Every so often a young female vocalist comes along and seduces us with her allure, facilitated by a soothing sultry sound of a siren. In this new era of musical intonation, Arum Rae Valkonen mesmerizes us with her ability to entrance us under a deep spell of meteoric proportions. Fluctuating melodies elevate the listener to Heaven, then plummet, mystify, and ultimately vanquish the unsuspecting floating fan as he falls to the depths of No Solid State. Invigorated by a nordic strength in her bloodline, yet matched by the tenderness in her name (which means Water Lily in Latin): revolutionary passion to explore endless ranges of sound prevails. Arum accomplishes a wider range of sound and feel with a bare cast of personnel. Whether a solo act, two-piece, or full band, Rae melts the room with sonorous lava, leaving no soul untapped, no heart untouched.
Born and raised in Colorado Springs, CO by her mother and older brother, Arum now considers Virginia home, though in spirit she truly inhabits the wind. A deep sense of empathy and appreciation of Native American culture arouse her grounded sense of survival in the moment—a profound experience to witness. Rae began singing at the age of 4, in private school. Most notably, her maturity draws from a kaleidoscopic exposure to polarizing perspectives of morality from the stark dichotomy of a religously-conservative father, dramatically tempered by a stepfather who owned an outlet serving the obscene interests of the prurient public, otherwise known as a porn shop. Over the years, she’s lyrically drawn inspiration from everyone ranging from Bob Dylan to Jay-Z, while her singing reflects the resurrected soulful warmth of her predecessors. In her own way, she’s drawn from a lifetime of perspicacity, projecting a zeal and celestial fuel from the fires of faith and trepidation. Songs like Wearing Red conjure a subtle complexity, revealing at once a deeper insight into Rae’s fervent mischief, while also symbolizing her life force.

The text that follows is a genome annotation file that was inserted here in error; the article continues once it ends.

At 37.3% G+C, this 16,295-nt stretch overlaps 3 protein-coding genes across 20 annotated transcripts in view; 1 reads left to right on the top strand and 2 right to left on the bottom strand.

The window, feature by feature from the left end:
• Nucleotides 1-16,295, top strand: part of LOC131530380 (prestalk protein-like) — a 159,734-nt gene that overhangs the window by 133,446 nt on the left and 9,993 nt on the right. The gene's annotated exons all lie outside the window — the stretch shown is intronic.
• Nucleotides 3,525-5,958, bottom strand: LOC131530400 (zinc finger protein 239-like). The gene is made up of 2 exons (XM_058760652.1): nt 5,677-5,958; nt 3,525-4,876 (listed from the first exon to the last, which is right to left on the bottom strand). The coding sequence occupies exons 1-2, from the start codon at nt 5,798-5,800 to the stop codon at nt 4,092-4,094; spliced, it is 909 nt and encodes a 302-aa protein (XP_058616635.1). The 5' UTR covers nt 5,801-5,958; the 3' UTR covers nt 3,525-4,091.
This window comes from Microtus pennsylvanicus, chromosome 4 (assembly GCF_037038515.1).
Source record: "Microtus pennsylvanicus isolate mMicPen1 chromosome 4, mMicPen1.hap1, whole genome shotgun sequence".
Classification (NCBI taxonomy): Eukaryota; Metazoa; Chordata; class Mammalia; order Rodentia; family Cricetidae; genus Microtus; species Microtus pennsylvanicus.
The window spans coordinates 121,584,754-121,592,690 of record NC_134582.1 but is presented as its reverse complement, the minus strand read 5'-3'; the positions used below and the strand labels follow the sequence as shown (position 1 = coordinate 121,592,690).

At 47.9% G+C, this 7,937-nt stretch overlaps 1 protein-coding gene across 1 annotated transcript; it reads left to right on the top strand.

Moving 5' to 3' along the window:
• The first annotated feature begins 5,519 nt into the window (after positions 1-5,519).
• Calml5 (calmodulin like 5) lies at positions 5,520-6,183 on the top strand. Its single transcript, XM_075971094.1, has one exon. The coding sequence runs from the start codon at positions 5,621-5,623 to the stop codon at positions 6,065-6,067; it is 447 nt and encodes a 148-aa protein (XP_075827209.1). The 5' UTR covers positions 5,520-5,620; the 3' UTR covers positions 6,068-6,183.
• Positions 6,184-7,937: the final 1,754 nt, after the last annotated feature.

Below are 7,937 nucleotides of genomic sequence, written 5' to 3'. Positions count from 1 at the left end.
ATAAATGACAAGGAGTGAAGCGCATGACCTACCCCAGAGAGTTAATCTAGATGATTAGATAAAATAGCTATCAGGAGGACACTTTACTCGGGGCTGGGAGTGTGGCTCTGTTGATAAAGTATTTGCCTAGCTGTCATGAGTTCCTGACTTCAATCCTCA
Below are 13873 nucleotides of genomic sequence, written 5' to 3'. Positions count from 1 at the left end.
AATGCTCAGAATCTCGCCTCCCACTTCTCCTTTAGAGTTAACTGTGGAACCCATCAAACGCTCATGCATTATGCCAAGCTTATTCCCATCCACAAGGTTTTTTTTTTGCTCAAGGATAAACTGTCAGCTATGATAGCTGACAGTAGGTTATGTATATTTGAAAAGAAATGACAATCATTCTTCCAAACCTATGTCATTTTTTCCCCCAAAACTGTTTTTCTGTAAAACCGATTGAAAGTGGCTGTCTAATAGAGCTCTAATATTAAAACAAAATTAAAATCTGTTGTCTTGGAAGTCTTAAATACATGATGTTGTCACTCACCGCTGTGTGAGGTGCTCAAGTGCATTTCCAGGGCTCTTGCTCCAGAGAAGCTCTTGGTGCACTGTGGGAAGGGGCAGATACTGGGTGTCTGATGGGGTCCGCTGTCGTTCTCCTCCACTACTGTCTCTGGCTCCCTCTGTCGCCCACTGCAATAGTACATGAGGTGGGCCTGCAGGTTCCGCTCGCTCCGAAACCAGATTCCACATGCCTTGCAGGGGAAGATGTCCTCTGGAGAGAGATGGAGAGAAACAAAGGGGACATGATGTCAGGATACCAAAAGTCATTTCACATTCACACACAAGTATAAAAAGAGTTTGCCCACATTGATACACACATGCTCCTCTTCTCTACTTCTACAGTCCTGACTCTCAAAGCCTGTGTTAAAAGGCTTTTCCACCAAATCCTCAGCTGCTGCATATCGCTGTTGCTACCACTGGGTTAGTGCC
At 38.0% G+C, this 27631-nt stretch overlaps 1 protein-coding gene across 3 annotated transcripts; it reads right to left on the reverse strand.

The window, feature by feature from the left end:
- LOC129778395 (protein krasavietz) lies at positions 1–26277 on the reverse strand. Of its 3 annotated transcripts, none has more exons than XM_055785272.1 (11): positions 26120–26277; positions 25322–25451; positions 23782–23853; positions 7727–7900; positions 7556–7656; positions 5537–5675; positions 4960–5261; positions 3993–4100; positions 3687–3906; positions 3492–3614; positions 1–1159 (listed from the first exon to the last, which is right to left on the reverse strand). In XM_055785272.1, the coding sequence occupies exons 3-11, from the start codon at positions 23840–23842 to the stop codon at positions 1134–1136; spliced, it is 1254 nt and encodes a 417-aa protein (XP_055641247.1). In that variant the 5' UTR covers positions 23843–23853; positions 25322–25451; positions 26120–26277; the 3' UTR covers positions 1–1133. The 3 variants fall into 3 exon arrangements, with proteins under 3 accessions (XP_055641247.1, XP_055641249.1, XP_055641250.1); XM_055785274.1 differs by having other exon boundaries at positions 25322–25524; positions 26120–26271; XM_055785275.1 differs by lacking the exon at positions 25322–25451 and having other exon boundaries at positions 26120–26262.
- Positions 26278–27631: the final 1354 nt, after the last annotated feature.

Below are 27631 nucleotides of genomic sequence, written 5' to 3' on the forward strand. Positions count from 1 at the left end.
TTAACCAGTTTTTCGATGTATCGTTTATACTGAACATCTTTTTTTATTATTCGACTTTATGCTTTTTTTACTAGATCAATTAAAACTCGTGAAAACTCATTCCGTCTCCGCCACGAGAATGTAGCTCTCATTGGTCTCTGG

Thus far, Arum has consistently enjoyed resounding feedback from fans throughout the country: a pattern of reciprocation and emotional gratitude at each and every performance. Perpetually challenging herself, she has reinvented an evolving career on her own shoulders entirely. Armed with education, she has aptly applied herself as needed. Now, she’s able and willing to concoct a soul & dance revival, which delicately plays all over the full sonic spectrum.
Rae has worked with everyone from the Black Keys, Peter Bjorn & John, Gary Clark Jr., and The Civil Wars, but she is now primed to take command of her own destiny. As the writer from Daytrotter Live so succinctly states about Rae, “this is the scene of the mental bloodbath. She wins. Rae sings, "He doesn't want me/He's just in it for the kill," cutting a line that smokes out of the speaker, along with the kind of kick ass garage-rock blues that Jack White would drop a jaw around." As an optimist at heart, she nonetheless feels empowered and mobilized by the gravity of the dark side, through which she’s not only persevered, but, more importantly, serves as a vessel of what we’ve all endured in this condition called LIFE.